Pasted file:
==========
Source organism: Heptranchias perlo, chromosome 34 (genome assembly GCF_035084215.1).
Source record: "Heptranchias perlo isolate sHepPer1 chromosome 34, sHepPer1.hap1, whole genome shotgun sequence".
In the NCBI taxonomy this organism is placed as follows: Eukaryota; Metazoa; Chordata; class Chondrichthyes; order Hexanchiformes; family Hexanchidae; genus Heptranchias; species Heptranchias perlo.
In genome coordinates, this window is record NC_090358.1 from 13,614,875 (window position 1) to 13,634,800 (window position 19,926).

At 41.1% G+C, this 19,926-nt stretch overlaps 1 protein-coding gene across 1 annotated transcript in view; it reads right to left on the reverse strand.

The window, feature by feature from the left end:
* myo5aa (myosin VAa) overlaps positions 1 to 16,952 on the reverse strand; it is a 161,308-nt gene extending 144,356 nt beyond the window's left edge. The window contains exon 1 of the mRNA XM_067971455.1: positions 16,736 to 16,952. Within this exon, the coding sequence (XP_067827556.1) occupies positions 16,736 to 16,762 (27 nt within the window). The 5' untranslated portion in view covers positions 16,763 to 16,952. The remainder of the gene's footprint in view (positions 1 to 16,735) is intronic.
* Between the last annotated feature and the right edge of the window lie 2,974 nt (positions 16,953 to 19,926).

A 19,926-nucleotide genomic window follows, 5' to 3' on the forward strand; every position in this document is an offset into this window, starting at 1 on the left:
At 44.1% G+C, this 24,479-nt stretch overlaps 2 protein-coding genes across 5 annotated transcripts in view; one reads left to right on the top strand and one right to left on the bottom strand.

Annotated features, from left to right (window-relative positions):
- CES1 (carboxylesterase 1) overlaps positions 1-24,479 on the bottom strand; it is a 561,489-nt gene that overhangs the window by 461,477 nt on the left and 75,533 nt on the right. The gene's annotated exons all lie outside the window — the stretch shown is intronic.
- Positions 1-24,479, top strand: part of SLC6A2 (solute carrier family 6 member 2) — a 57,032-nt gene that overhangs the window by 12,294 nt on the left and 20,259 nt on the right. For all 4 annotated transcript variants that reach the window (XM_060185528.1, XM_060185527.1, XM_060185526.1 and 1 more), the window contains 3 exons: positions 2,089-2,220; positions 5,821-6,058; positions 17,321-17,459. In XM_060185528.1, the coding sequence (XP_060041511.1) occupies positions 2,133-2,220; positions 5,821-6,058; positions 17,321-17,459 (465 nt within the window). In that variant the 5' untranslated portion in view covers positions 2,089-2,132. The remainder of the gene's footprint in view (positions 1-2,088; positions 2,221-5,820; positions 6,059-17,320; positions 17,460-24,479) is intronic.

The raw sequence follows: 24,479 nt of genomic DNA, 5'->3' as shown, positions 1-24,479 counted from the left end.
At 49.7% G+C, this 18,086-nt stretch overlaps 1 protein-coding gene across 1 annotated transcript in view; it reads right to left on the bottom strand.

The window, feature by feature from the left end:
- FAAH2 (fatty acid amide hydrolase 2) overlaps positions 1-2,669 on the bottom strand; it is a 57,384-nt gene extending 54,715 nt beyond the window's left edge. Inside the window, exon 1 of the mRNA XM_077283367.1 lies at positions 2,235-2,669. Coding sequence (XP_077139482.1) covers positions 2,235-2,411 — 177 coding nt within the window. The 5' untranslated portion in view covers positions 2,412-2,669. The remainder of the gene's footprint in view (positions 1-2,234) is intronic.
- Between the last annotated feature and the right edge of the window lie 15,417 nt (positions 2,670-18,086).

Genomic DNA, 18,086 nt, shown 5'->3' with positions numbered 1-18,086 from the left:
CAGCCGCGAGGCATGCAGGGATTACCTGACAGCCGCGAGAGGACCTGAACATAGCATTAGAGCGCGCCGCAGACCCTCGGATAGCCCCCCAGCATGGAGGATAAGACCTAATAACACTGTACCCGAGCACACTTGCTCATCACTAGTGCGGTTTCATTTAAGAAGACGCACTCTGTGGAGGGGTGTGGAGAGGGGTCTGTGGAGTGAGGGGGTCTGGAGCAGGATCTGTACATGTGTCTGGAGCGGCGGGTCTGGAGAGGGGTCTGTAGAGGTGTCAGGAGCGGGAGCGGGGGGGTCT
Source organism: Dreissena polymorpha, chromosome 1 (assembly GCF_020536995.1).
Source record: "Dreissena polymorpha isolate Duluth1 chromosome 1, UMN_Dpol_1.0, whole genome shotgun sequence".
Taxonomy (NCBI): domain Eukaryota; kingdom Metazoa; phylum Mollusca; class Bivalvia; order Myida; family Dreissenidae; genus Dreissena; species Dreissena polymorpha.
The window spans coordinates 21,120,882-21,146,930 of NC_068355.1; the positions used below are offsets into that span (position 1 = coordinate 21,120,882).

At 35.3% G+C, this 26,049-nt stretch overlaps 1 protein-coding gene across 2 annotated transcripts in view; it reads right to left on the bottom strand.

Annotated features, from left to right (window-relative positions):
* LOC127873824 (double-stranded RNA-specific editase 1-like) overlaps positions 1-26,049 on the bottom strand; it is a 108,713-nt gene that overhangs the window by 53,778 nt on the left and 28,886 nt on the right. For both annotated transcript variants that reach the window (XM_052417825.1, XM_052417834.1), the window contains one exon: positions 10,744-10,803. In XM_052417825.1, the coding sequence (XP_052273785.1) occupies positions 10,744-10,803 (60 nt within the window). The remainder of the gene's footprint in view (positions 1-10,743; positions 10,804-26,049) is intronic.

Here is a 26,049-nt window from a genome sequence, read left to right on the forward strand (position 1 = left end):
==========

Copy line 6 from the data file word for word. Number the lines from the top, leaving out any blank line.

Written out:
The window, feature by feature from the left end: